The play includes a rivalry between Venus and Cupid on the side of love, and Diana and her nymphs on the side of chastity. In an initial encounter between Cupid and one of Diana’s nymphs, the nymph denies any knowledge of the thing called love and, when Cupid describes the symptoms and effects of love, she calls it “a foolish thing.”
In revenge for being rejected, Cupid decides to shoot his arrows at Diana’s followers to force them to love--not to love men, but to love each other. “I will make their pains my pastimes and so confound their loves in their own sex that they shall dote in their desires, delight in their affections, and practice only impossibilities.” So in this play, it isn’t only men that the nymphs reject, but clearly the experience of love in general. Of course, we must understand that the playwright’s assumptions and prejudices are at play in treating same-sex love as an “impossibility”, but the Diana of Gallatheais clearly distinct from the Diana of The Golden Age. And both reflect what writers of the time considered compatible with the mythic Diana they had inherited.
Let us skip to the end of the play, after Diana has captured Cupid and punished him for tormenting her nymphs. Diana and Venus appeal to the judgment of Neptune regarding Cupid’s fate, but also the fate of Gallathea and Phyllida’s love for each other. The two maidens, now again presenting as women, are challenged by Diana to “leave these fond affections.” But they proclaim their continued love and devotion and when Venus is asked if she approves, she answers, “I like well and allow it. They shall both be possessed of their wishes, for never shall it be said that nature or fortune shall overthrow love and faith.” And though Venus’s ultimate stratagem is to turn one of them into a boy, she approves their love before making that decision.
So in this depiction, Diana and her followers are specifically depicted as aromantic in general, not loving men or women, in contrast to Venus’s support of all forms of love.
But the Gallathea story points out one of the difficulties in identifying unambiguously asexual interpretations of Diana in eras that didn’t clearly distinguish asexuality from abstinence, and that often entirely overlook the question of same-sex desire. Gallatheaprovides a clear example of asexual Diana specifically because it doesrecognize the existence of same-sex desire and weaves it into the plot conflicts.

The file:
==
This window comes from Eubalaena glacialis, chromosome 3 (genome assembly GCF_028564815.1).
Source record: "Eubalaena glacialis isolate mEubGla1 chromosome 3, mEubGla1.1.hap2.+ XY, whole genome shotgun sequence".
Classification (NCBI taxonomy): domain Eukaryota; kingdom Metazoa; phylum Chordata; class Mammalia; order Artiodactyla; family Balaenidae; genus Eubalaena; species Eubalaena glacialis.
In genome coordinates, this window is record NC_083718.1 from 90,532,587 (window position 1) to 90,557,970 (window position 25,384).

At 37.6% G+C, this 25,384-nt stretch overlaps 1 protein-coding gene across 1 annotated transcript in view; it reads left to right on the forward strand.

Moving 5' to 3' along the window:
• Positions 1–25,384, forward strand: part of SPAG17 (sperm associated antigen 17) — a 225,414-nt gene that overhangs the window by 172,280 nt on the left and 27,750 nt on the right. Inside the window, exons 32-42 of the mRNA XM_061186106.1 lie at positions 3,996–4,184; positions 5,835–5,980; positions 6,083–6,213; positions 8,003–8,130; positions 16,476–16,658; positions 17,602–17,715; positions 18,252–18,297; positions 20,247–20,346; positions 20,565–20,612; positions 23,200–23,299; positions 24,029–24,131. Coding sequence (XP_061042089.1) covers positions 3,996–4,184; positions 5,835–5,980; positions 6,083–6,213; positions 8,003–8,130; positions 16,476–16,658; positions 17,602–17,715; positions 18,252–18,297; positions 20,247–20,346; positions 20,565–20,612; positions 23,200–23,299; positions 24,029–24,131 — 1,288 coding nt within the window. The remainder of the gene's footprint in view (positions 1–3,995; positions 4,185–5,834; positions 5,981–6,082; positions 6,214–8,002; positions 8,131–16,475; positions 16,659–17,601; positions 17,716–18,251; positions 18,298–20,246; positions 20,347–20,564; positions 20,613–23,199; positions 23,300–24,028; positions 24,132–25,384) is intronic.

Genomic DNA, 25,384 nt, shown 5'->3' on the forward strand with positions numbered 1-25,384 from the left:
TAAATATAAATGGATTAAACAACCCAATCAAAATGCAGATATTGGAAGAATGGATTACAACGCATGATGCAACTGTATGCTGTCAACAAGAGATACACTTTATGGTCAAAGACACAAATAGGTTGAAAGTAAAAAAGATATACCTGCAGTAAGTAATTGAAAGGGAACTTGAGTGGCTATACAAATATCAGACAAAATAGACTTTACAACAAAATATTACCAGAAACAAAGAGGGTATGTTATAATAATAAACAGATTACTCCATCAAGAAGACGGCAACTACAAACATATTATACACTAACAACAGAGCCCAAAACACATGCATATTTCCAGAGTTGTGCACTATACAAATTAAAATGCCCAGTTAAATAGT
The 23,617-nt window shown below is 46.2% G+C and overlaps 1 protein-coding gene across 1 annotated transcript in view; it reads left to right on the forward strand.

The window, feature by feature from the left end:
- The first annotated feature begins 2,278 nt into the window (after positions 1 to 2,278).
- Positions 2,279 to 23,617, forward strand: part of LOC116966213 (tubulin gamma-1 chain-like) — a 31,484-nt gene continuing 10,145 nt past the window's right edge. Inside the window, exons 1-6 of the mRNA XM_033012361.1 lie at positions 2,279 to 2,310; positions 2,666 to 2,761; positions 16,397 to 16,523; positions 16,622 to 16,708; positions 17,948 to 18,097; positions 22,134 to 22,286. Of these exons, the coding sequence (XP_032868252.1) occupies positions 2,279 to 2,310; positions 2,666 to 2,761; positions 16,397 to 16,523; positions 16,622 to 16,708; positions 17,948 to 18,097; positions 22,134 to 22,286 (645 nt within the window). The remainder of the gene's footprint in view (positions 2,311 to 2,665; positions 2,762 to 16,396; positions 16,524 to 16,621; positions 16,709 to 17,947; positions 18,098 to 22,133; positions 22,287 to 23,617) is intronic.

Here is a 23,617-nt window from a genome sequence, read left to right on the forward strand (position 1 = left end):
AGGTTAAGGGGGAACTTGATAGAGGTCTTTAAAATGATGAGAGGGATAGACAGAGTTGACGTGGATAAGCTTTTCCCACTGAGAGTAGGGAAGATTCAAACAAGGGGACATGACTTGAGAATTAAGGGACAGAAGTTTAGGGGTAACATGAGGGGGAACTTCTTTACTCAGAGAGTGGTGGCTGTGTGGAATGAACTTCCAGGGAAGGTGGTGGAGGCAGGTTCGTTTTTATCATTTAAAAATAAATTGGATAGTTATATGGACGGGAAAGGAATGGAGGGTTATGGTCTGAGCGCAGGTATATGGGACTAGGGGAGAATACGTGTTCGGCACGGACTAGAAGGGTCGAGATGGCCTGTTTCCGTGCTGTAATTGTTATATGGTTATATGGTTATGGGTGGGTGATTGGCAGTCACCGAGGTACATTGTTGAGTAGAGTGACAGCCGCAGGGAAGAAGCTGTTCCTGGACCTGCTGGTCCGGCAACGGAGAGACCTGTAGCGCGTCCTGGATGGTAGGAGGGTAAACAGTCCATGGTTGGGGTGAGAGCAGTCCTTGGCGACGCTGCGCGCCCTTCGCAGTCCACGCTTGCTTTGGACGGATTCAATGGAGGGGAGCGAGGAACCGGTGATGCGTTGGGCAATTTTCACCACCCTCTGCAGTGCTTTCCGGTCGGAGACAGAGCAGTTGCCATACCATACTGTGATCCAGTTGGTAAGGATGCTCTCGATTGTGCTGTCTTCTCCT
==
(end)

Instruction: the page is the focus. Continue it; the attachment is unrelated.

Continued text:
Texts that include an overt recognition of the possibility of female same-sex erotic desire are rare, and those that include them typically have the focus on the desire itself, not on a negation of that possible desire. This makes it hard to find similar examples but there’s a passing reference in Phillip Sidney’s Arcadia. Like the Callisto story, the plot involves a man disguising himself as a woman (the Amazon Zelmane) in order to gain social access to the object of his desire, Philoclea. Philoclea, completely ignorant of “Zelmane’s” true gender, gradually realizes that she has fallen in love with someone she believes to be another woman. And she realizes that what she feels is something other than friendship but more akin to what she has been told heterosexual desire is like. In adjusting to this realization, Philoclea tries on several possible resolutions to her love.
“First she would wish, that they two might live all their lives together, like two of Diana’s Nymphs. But that wish, she thought not sufficient, because she knew, there would be more Nymphs besides them, who also would have their part in Zelmane. Then would she wish, that she were her sister, that such a natural bond might make her more special to her. But against that, she considered, that though being her sister, if she happened to be married, she should be robbed of her. Then, grown bolder, she would wish either her self, or Zelmane a man, that there might succeed a blessed marriage betwixt them.”
There are several similarities here to Gallathea, if one sets aside the gender disguise issue. Philoclea recognizes her desire as equivalent to heterosexual desire, and compares the companionship of Diana’s nymphs as being an unsatisfactory arrangement because it would not fulfill the specific and exclusive nature of her desire. By implication--though not expressed as overtly as in Gallathea--theArcadiaenvisions Diana’s band as excluding sexual desire, even when the possibility of sexual desire between women is accepted.